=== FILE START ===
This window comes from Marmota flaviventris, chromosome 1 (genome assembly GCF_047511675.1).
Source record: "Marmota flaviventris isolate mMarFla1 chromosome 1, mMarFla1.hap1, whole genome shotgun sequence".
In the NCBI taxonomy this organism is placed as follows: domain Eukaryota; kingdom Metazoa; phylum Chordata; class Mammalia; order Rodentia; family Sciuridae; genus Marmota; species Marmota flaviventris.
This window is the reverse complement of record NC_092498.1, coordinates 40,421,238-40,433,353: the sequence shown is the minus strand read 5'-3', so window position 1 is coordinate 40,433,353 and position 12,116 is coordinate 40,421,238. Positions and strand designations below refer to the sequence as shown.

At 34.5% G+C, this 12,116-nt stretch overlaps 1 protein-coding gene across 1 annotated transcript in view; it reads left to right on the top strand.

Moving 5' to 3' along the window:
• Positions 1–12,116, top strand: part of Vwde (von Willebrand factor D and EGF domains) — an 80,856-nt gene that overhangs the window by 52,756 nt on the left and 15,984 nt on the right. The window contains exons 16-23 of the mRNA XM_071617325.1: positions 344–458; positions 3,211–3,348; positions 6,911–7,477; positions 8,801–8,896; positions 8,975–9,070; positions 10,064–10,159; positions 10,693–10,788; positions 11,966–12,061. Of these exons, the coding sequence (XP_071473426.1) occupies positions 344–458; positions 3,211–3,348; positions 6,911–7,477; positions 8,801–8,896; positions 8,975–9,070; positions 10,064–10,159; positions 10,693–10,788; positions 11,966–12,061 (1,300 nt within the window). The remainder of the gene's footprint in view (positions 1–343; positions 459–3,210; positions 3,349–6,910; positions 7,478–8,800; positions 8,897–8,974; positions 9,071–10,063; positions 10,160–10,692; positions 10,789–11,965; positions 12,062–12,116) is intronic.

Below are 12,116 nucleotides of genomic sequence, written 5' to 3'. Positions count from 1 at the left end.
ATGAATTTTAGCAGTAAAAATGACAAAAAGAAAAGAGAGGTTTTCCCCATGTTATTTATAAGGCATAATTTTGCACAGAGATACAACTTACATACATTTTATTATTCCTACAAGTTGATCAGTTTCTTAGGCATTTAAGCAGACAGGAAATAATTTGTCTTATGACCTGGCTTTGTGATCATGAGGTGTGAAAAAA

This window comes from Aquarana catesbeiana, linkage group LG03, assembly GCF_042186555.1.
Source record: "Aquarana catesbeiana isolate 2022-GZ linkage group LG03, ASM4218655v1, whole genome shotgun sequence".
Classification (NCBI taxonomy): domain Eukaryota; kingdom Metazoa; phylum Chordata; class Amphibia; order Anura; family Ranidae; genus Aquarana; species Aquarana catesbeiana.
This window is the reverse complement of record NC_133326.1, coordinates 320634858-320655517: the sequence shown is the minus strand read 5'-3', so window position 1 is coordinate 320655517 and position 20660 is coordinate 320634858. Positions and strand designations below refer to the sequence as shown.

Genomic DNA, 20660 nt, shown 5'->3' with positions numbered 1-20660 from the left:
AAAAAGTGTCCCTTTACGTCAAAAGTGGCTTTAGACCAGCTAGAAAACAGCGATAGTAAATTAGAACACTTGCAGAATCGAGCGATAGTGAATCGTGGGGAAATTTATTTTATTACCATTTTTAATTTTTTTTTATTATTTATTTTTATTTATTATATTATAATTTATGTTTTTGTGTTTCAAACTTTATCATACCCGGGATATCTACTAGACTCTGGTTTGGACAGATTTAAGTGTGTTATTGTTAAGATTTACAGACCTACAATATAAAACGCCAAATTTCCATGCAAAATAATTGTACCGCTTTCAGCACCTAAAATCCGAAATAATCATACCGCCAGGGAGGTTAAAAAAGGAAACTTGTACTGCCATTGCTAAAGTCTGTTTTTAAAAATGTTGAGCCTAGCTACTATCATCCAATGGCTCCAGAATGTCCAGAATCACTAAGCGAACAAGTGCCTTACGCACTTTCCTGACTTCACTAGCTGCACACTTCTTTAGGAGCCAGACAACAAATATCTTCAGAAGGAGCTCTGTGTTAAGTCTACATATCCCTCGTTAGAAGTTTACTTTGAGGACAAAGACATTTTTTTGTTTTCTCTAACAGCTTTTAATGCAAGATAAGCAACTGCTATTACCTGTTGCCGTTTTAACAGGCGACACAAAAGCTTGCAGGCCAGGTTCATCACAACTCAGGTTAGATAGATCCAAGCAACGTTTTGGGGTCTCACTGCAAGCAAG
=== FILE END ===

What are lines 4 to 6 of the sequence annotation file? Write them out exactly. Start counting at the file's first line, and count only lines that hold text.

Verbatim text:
This window is the reverse complement of record NC_092498.1, coordinates 40,421,238-40,433,353: the sequence shown is the minus strand read 5'-3', so window position 1 is coordinate 40,433,353 and position 12,116 is coordinate 40,421,238. Positions and strand designations below refer to the sequence as shown.

At 34.5% G+C, this 12,116-nt stretch overlaps 1 protein-coding gene across 1 annotated transcript in view; it reads left to right on the top strand.

Moving 5' to 3' along the window: